After only four games, Jim Schwartz unexpectedly finds himself on the hot seat, as the Detroit Lions have been atrocious in every phase of the game and have compiled a 1-3 record.
As Bleacher Report's Michael Schottey tweeted:
Punting in the maroon zone? Jim Schwartz needs to be on the hot seat.— Michael Schottey (@Schottey) September 30, 2012
Schwartz isn't the only coach or player who—to the surprise of many—finds himself in peril of losing his job, either.
The following players and coaches were seen as legitimate difference-makers for their respective teams before the season began, but after four weeks of misery, they find themselves staring unemployment right in the face.
Ryan Mathews was taken by the San Diego Chargers with the No. 12 overall pick of the 2010 NFL draft. The Chargers were attempting to draft the heir apparent to LaDainian Tomlinson, but so far, things haven't worked out as planned.
In fact, According to Chargers.com, the team has replaced Mathews with Jackie Battle as its starting running back.
Since joining the team in 2010, Mathews has only made 24 starts, and in those 24 starts, he's lost six fumbles. Furthermore, Mathews has proven to be injury prone—not something that usually works out well for running backs in the NFL.
If something doesn't change for Mathews, the Chargers may just decide to cut their losses and start over again.
Many experts around the league picked the Kansas City Chiefs to win the AFC West in 2012.
For good reason, too.
This team is loaded with talent on both sides of the ball, and its defense was supposed to be awesome this season (key words "supposed to be").
Crennel is the team's defensive coordinator, as well as the head coach, and from what I can tell, the double-duty isn't going over so well.
I'm not the only one who sees it this way, either. ESPN's Bill Williamson writes:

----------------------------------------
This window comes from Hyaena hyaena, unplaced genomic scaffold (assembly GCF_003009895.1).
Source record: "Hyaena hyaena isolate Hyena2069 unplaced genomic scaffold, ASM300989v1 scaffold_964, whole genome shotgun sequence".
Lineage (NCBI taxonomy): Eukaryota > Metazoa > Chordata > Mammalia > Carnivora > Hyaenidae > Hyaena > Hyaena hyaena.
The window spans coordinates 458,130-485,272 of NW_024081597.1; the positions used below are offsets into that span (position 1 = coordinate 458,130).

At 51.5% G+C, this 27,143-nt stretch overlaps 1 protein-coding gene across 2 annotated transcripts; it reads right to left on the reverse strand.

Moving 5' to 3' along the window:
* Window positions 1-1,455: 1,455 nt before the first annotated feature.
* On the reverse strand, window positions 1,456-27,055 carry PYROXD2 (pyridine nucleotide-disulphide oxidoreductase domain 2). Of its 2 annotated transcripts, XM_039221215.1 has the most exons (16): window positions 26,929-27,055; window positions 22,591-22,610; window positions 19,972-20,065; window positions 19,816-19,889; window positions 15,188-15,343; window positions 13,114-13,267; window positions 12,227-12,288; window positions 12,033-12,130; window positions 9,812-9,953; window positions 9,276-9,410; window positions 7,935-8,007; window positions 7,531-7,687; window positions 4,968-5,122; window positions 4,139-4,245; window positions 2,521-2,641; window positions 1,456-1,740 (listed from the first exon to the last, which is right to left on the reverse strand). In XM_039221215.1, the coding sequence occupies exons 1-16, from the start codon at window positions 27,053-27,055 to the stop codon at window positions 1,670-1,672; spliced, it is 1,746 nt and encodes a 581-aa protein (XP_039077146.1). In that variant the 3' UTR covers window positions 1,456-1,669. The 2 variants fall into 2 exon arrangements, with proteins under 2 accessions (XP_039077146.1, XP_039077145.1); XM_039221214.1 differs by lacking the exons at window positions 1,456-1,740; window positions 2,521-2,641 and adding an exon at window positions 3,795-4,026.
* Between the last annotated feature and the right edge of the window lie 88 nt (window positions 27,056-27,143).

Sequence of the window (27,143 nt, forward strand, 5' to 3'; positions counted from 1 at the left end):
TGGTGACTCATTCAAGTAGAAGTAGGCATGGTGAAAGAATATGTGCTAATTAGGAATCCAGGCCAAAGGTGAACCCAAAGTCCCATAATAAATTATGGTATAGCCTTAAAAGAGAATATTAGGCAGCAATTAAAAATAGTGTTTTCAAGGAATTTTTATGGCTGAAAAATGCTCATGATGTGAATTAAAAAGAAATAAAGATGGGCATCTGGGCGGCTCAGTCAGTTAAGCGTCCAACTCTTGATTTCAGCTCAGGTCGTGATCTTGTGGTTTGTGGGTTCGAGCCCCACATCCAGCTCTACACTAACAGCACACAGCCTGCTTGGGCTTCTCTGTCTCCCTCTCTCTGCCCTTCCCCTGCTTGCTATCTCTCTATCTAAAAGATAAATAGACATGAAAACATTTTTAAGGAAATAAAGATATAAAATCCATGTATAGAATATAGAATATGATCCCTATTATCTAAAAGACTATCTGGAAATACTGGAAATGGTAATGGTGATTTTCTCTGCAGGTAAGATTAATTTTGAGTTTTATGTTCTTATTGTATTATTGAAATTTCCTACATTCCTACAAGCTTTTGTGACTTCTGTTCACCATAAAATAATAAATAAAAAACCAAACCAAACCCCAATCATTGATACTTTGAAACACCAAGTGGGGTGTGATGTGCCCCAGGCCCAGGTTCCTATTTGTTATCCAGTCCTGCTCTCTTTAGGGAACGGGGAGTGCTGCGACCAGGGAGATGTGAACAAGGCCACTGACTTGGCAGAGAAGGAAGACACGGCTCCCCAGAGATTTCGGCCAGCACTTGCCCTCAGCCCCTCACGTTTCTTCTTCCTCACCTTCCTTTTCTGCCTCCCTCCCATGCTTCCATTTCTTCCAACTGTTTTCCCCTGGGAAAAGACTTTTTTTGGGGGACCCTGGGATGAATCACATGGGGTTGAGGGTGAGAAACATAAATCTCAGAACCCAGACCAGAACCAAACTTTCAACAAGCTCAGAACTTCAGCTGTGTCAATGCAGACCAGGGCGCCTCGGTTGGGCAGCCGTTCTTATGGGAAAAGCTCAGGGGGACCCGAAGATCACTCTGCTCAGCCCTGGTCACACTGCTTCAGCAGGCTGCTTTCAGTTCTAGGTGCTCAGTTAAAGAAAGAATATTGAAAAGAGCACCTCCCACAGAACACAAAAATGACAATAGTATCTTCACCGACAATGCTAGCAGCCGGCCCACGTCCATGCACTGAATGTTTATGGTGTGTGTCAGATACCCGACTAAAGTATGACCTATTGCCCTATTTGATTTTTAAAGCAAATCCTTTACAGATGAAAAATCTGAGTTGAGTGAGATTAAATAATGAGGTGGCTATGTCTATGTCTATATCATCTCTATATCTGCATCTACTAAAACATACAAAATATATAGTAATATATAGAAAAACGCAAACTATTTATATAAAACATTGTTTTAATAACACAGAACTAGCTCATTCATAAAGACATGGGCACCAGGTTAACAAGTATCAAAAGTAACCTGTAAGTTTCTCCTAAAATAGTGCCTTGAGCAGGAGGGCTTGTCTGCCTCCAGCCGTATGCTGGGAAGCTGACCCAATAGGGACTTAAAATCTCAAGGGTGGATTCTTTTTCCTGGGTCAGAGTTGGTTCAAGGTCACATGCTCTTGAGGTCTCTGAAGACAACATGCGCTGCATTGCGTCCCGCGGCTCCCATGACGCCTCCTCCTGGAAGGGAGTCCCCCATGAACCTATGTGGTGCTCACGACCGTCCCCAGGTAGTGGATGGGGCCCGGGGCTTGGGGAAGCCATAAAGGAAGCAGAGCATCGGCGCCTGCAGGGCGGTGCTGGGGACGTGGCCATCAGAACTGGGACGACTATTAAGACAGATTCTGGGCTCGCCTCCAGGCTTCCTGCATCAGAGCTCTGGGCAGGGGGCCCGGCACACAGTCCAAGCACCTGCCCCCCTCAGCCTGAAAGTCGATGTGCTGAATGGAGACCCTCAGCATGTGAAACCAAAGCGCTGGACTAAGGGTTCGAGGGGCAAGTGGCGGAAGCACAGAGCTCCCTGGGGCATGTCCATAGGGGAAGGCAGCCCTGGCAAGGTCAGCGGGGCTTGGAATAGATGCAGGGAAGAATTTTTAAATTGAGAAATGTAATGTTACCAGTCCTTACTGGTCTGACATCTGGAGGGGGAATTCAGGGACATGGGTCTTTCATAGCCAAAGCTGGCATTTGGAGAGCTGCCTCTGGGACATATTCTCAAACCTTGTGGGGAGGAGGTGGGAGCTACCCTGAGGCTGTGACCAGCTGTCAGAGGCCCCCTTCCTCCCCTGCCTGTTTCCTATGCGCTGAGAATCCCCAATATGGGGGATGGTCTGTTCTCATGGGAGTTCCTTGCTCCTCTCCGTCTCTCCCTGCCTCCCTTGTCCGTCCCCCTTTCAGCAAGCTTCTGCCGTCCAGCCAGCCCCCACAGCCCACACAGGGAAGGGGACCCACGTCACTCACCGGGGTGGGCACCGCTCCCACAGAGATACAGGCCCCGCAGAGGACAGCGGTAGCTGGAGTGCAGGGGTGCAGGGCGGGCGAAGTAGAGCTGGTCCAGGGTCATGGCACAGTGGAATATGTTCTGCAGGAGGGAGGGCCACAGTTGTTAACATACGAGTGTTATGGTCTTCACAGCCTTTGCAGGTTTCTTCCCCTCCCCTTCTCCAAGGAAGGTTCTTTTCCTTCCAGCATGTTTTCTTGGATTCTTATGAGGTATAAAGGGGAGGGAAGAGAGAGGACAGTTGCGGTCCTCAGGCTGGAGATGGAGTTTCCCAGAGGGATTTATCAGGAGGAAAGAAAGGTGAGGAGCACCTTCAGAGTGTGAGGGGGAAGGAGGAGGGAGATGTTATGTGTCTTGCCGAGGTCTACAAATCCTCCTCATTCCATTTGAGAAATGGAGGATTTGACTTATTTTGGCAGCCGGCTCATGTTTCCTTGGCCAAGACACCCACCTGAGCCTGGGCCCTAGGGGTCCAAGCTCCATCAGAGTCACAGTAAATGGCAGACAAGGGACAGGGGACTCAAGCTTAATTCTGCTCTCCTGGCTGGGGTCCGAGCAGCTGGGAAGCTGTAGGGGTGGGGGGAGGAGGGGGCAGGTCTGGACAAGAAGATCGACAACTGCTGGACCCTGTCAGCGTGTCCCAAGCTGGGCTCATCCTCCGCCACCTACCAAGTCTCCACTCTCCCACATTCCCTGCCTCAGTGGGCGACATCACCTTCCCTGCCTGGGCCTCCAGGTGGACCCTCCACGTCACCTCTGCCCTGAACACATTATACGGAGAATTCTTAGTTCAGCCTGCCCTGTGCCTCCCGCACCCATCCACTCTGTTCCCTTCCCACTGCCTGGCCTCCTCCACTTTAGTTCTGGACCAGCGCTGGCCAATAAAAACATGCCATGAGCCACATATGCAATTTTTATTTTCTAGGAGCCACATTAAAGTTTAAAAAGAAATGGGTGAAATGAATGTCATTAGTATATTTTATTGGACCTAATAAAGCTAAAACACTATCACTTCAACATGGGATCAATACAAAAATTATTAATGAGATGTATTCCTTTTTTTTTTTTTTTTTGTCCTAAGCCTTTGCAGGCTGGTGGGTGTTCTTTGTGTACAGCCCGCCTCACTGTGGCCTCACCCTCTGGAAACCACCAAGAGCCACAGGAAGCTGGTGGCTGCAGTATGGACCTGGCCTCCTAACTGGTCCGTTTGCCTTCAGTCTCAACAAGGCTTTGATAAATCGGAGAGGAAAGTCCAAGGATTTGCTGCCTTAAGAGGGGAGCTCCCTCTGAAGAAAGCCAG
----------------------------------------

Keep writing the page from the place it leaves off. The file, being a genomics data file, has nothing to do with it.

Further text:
Kansas City Chiefs coach and defensive coordinator Romeo Crennel is being put on the hot seat...My thoughts? Crennel is a proven defensive coach. He didn’t forget how to coach defense. The Chiefs’ defensive woes are not all on him. But it is on him to correct it.
Williamson wrote that after Week 2.
Since then, the Chiefs have beaten the New Orleans Saints (but who hasn't) and lost to the San Diego Chargers at home in one of the most embarrassing first halves we've seen this year from any NFL team.
Tony Romo puts up elite numbers, but he doesn't make enough elite plays when his team needs them the most.
The Dallas Cowboys have only won a single playoff game with Romo at the helm. It's not all his fault, but Romo isn't going to win in Dallas. Period.
For whatever reason, Romo has an amazing capacity to blow it at the worst possible moment, and it's only a matter of time before Jerry Jones comes to the sinking realization that he needs to make a change before it's too late.
Former quarterback and current analyst Joe Theismann talked about Romo in a recent interview on the Brady & Lang in the Morning show on Sportsnet 590 The Fan, via ESPNDallas.com:
I think you have a couple issues in Dallas. No. 1, I think you have a team, they think they're pretty good. They're not. No. 2, their quarterback thinks he's pretty good. He's really not. No. 3, their owner is their general manager and he doesn't make good decisions from a personnel standpoint.